• testing whether products are labelled accurately, and that the descriptive terms used are clearly defined, by eg ensuring the particular label can be quantified and/or otherwise has regard to international labelling standards or existing taxonomies;
  • ensuring that sufficient climate-related information is provided to investors regarding the specific fund / product – such as the product’s investment objectives (including any portfolio emissions targets), any climate-related screening criteria, and the ongoing assessment process for underlying assets (both from a climate risk perspective and generally);
  • comparing different climate-related disclosures that are accessible to investors and relating to the same product, to ensure that they are not vague or conflicting; and
  • testing whether appropriate disclosures are made in relation to how and when net zero or other portfolio emissions targets will be met, such as by disclosing the fund’s chosen methodology for setting such targets, including any assumptions relied on, and reporting against the set target, as well as ensuring that such disclosure aligns with the fund’s investment strategy. Guidance Note 44 also recommends that products claiming to be ‘net zero’ have such claims independently verified.

Consider policies and procedures relating to climate-related disclosures

Fund managers should review their existing policies and procedures that are relevant to the making of climate-related disclosures, in order to ensure they support practices that avoid greenwashing.  

Guidance Note 44 specifically calls out certain climate-related policies that fund managers may consider implementing. These include policies relating to: stewardship to guide the assessment and reporting of portfolio emissions,  engagement with investees to align with net zero targets, and an escalation strategy for concerns repeatedly raised by stakeholders.

Fund managers should also ensure that they engage in regular qualitative and quantitative reporting to the board of directors as well as reporting to investors on performance against the product’s investment objectives (including any net zero or other portfolio emissions targets).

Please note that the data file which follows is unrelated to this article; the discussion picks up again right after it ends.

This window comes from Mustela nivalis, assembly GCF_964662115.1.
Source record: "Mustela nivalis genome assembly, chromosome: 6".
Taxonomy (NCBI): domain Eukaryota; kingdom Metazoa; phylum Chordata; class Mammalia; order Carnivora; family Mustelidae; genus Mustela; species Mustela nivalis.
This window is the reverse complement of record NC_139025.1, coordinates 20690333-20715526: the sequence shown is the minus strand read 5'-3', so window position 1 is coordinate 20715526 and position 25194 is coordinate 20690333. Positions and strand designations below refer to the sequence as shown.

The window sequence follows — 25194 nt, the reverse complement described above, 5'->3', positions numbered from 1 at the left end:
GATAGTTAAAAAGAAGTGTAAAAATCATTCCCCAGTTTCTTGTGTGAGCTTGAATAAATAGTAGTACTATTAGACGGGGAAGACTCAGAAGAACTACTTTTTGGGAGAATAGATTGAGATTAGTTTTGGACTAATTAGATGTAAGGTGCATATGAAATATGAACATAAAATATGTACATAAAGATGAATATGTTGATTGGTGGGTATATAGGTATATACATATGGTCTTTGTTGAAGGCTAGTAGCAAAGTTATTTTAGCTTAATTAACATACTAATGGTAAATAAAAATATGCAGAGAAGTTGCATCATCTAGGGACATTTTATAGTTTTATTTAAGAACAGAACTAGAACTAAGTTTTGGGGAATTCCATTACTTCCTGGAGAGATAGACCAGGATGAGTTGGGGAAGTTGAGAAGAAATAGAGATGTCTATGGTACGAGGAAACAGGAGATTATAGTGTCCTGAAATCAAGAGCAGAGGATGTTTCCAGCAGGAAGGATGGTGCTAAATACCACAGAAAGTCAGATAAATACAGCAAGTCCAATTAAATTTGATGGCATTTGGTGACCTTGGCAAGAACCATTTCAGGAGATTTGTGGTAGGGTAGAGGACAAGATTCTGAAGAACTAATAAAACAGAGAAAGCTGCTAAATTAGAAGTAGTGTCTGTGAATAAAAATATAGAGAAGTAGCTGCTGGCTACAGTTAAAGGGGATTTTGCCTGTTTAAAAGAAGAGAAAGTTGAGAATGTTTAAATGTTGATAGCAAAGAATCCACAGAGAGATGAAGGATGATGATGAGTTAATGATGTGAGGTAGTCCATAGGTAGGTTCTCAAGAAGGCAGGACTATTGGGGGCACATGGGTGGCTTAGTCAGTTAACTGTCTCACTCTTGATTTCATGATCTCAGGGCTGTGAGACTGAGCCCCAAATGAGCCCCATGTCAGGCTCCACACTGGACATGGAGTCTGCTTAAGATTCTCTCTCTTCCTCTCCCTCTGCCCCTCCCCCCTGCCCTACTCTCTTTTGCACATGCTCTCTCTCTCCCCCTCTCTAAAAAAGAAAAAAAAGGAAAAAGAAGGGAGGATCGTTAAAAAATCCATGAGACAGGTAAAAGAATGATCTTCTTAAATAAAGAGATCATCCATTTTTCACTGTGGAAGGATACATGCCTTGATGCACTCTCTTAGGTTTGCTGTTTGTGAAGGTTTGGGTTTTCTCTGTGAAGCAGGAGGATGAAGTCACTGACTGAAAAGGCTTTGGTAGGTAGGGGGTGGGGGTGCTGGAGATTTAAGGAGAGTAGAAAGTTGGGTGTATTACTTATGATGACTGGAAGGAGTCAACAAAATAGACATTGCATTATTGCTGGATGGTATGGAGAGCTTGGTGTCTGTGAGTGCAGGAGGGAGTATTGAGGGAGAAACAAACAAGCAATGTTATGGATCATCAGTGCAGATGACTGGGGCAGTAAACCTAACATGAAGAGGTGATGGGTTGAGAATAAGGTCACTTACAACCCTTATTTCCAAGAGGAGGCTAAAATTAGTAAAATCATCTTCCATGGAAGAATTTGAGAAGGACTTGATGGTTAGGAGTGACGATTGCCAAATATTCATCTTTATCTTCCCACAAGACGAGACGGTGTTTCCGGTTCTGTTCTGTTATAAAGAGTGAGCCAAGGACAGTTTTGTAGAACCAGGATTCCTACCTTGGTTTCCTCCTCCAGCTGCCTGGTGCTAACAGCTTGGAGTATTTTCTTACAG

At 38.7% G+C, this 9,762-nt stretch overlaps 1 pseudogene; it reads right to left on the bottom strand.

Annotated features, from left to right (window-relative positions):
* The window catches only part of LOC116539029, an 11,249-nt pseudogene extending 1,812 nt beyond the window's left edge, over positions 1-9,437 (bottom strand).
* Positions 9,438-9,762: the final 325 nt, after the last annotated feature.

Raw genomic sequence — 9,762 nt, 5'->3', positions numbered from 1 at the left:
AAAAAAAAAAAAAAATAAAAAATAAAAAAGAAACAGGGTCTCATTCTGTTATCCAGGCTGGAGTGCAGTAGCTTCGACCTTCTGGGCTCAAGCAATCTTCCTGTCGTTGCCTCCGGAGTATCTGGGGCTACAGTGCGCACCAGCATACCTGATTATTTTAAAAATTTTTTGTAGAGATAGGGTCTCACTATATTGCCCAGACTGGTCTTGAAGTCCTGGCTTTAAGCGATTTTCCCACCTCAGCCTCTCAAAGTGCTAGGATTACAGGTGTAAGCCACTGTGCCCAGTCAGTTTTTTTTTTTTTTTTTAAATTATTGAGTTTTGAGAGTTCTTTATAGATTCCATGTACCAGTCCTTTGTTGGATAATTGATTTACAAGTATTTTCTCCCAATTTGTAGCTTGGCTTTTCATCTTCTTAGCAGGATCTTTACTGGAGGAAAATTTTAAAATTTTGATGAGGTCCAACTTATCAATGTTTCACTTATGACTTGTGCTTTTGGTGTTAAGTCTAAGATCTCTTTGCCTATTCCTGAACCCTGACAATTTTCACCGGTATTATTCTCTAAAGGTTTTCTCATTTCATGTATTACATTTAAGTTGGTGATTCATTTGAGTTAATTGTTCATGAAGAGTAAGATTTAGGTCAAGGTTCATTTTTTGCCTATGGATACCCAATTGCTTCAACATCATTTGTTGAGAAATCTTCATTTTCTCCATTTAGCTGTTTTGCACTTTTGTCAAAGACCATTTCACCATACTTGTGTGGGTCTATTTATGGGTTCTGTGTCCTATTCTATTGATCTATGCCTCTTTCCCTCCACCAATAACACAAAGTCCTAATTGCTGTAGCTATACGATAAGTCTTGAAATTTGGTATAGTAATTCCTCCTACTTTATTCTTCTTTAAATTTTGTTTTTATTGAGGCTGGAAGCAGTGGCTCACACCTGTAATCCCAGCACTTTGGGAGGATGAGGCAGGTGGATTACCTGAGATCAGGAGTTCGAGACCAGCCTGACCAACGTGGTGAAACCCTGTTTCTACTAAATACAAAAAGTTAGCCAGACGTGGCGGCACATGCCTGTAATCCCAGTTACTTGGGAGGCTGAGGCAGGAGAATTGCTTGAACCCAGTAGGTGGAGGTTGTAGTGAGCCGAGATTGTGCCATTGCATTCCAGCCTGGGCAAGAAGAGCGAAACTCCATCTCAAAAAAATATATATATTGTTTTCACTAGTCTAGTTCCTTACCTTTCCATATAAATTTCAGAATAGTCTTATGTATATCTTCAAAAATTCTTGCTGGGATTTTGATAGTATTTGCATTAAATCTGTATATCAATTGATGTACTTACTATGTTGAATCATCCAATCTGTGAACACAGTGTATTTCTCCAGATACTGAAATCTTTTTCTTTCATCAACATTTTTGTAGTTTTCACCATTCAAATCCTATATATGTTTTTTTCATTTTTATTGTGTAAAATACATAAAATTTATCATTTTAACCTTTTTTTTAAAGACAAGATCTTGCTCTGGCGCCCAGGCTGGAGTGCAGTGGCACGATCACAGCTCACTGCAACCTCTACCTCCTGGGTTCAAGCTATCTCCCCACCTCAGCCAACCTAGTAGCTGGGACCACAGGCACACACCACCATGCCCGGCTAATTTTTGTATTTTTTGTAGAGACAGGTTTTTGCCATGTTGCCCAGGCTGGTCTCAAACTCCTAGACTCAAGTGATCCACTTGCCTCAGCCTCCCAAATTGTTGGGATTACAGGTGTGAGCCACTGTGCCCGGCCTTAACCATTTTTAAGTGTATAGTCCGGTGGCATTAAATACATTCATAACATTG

TCFD and other developments relating to climate-related disclosure requirements

For fund managers committed to reporting in line with the TCFD framework, we recommend reviewing Guidance Note 44 on how these disclosures should be incorporated in the context of funds management. Fund managers should also consider ensuring that their climate-related disclosure approach is consistent overall –  ie to achieve consistency of disclosure across all forms of disclosures made to stakeholders.

Fund managers should be aware that, even if they do not implement the TCFD framework, their investors, as the underlying asset owners, may bear potential climate-related risks to which their investments are exposed and may require reporting from managers in line with the TCFD (or other disclosure frameworks). This is consistent with APRA’s recent climate risk self-assessment survey – it indicated that 69% of the 64 APRA-regulated institutions across the banking, insurance and superannuation industries reported having publicly disclosed their approach to measuring and managing climate risks, and of those, almost 90% reported having aligned their disclosure to the TCFD framework.3

Finally, fund managers should also remain alert to changing industry standards and regulations on climate-related disclosures in Australia and globally. The International Sustainability Standards Board (the ISSB) is consulting on exposure draft rules to enhance and standardise climate-related disclosures, while the United States, New Zealand and the United Kingdom have taken steps to mandate climate-related disclosures for certain entities.4 Closer to home, fund managers should note recent indications from the Federal Minister for Climate Change and Energy that a climate risk disclosure framework may well be on the cards.5 It is also worth closely monitoring Australian regulators as they continue to address climate risk disclosures and greenwashing. This includes ASIC’s recent suggestions of greenwashing matters under active investigation, as well as its recent comments encouraging companies to adopt the TCFD framework in preparedness for transitioning to any future ISSB standards applied to them in Australia.6